There is no question that user experience should be the center of everything, and that understanding and empathizing with the users is a crucial part of the success of an innovation project. Nonetheless designing a service or an experience for banking, for retail or for the healthcare sector is a completely different problem, although the design process, the activities and the design tools can be the same.

When it comes to prove the business value of User Experience Design and thinking, the concern of the UX community is about how to communicate and explain the benefits of the various parts of the UX Design approach to clients and business stakeholders. The confidence in the appropriateness of the approach and of the design process is so big, that for many designers the best way to show the value of their work is to persuade business stakeholders of the benefits of investing in it and making them realize the negative impact of not including a strategic design thinking, beyond the tactical design execution.

This is not wrong, of course, but the quality of communication and packaging are just a part of the problem. The problem of the business value of UX Design is not only communicating more efficiently the value of the design process and of its structure and outcomes, but to make these parts really relevant for the specific business goals of the project.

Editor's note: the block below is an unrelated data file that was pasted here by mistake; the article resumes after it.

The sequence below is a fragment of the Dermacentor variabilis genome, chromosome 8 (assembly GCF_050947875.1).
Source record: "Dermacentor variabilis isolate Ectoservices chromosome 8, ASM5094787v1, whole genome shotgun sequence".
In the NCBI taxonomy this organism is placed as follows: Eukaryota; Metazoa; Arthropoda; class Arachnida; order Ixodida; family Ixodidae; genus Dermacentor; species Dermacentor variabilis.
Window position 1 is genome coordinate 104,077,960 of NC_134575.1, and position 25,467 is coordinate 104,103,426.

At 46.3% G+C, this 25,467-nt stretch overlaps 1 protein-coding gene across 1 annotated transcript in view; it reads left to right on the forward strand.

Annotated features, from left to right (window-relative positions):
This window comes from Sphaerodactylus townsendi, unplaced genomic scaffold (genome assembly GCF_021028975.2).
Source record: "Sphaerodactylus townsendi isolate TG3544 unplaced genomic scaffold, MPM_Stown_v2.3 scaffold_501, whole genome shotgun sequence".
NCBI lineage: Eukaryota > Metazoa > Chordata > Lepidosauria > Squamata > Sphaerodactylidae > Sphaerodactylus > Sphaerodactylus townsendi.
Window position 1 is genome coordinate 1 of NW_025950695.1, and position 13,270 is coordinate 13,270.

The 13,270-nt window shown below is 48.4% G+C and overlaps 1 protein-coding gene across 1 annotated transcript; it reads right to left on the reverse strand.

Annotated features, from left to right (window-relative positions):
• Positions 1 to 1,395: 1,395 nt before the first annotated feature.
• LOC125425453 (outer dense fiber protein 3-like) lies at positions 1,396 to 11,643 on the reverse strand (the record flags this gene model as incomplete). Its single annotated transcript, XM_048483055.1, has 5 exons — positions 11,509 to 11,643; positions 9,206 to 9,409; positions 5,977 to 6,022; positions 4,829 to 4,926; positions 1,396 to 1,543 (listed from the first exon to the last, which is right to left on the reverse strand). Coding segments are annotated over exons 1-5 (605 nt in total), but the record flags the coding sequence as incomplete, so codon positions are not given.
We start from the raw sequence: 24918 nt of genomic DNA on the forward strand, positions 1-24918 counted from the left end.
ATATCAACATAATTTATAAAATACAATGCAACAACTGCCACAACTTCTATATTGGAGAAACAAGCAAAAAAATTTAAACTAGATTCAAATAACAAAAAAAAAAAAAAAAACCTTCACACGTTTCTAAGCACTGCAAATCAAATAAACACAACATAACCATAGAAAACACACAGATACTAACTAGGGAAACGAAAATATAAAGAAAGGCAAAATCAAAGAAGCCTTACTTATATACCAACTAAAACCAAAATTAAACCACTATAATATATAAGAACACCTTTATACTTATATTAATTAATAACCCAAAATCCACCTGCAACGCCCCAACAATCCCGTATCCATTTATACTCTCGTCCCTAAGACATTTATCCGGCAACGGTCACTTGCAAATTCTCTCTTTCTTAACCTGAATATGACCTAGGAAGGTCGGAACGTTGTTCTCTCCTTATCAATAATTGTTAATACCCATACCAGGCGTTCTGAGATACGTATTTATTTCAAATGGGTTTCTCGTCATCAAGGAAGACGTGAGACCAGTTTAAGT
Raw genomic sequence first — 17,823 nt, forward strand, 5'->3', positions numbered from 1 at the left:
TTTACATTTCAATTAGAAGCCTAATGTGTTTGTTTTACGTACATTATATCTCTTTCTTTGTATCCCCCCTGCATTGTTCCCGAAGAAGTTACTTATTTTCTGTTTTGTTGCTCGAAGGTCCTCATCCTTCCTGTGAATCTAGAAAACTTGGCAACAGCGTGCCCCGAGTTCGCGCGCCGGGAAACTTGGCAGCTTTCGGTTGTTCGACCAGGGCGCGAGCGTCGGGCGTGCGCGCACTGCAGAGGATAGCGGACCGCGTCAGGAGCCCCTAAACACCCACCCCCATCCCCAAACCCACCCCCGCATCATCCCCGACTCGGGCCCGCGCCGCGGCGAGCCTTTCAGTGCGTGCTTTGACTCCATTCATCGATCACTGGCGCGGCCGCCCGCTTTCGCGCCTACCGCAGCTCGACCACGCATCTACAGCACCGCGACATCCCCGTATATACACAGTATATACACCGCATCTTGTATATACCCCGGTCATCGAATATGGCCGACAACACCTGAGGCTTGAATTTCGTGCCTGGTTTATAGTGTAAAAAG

Everybody realizes that there is gap between design and business, but the question is not that business stakeholders don’t get UX Design: sometimes UX professionals fail to master the specific industry challenge behind the project, and sometimes they seem not even interested in solving it. As a consequence, many clients and corporate stakeholders see UX and Service designers as generalists who want to deal with complicated challenges without the appropriate vertical knowledge and competences. Moreover many stakeholders struggle to understand the value delivered by a workshop or a design phase, even when a great value is actually delivered.


For a successful project, user-centered design processes and tools are definitely necessary, but not sufficient. If User Experience Design wants to get to the strategic level, designers should be also product and industry experts, able to understand and master the strategic business background and objectives and the real challenges of the specific product and service they are designing.

Great designers deliver design solutions to business problems. It’s not only a matter of understanding the users and the context of the experience, and it’s not only about problem solving. Being experts of the design process is a crucial skill for a designer, but it’s not enough. The process is only a tool, a means to an end. Design leaders are able to get into the core of the specific business problem and goals of the project, and then combine and coordinate the various design activities and tools structuring the design process consequently.

The true business value of UX strategy does not lie only in a well structured design process, but in a design process properly structured on the actual business challenges to solve.